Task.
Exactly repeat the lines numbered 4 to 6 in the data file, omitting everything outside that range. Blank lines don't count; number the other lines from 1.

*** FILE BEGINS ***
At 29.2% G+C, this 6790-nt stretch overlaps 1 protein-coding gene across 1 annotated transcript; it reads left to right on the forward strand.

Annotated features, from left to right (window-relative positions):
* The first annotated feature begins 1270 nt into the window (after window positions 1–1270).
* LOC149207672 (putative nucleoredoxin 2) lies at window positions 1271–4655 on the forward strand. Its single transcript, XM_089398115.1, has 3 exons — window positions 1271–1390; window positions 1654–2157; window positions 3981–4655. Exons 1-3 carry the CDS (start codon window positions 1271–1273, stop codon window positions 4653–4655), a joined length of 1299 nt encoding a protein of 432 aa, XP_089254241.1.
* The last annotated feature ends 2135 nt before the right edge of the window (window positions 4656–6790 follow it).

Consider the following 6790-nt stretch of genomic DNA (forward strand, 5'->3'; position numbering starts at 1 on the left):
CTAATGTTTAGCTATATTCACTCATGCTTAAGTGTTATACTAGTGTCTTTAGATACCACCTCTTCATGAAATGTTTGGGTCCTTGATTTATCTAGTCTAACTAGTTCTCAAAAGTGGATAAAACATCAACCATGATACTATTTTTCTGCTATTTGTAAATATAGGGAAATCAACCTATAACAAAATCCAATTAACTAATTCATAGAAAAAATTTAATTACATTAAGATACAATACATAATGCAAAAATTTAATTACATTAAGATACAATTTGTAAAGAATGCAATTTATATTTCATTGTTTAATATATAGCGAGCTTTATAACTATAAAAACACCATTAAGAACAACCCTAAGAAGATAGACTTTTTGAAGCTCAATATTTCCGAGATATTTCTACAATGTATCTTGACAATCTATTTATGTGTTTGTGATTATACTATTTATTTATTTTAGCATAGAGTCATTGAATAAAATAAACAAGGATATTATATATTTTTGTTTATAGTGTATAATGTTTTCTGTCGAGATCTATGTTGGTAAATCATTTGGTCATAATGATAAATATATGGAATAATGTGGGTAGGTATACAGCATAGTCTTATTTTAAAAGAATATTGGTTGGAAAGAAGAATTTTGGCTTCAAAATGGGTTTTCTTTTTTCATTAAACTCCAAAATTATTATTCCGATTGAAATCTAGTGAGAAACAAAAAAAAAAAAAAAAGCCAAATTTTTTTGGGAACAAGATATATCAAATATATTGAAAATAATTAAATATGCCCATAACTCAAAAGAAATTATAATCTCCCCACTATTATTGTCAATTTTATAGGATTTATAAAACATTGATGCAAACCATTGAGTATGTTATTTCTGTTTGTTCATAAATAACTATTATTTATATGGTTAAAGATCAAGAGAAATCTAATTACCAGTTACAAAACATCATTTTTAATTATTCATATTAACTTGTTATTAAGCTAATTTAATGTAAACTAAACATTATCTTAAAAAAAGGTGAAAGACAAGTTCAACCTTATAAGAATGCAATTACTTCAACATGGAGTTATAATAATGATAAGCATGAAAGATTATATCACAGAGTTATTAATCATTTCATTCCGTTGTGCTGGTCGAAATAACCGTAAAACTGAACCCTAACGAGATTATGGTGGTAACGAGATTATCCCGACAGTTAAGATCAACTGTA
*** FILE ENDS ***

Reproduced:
* LOC149207672 (putative nucleoredoxin 2) lies at window positions 1271–4655 on the forward strand. Its single transcript, XM_089398115.1, has 3 exons — window positions 1271–1390; window positions 1654–2157; window positions 3981–4655. Exons 1-3 carry the CDS (start codon window positions 1271–1273, stop codon window positions 4653–4655), a joined length of 1299 nt encoding a protein of 432 aa, XP_089254241.1.
* The last annotated feature ends 2135 nt before the right edge of the window (window positions 4656–6790 follow it).

Consider the following 6790-nt stretch of genomic DNA (forward strand, 5'->3'; position numbering starts at 1 on the left):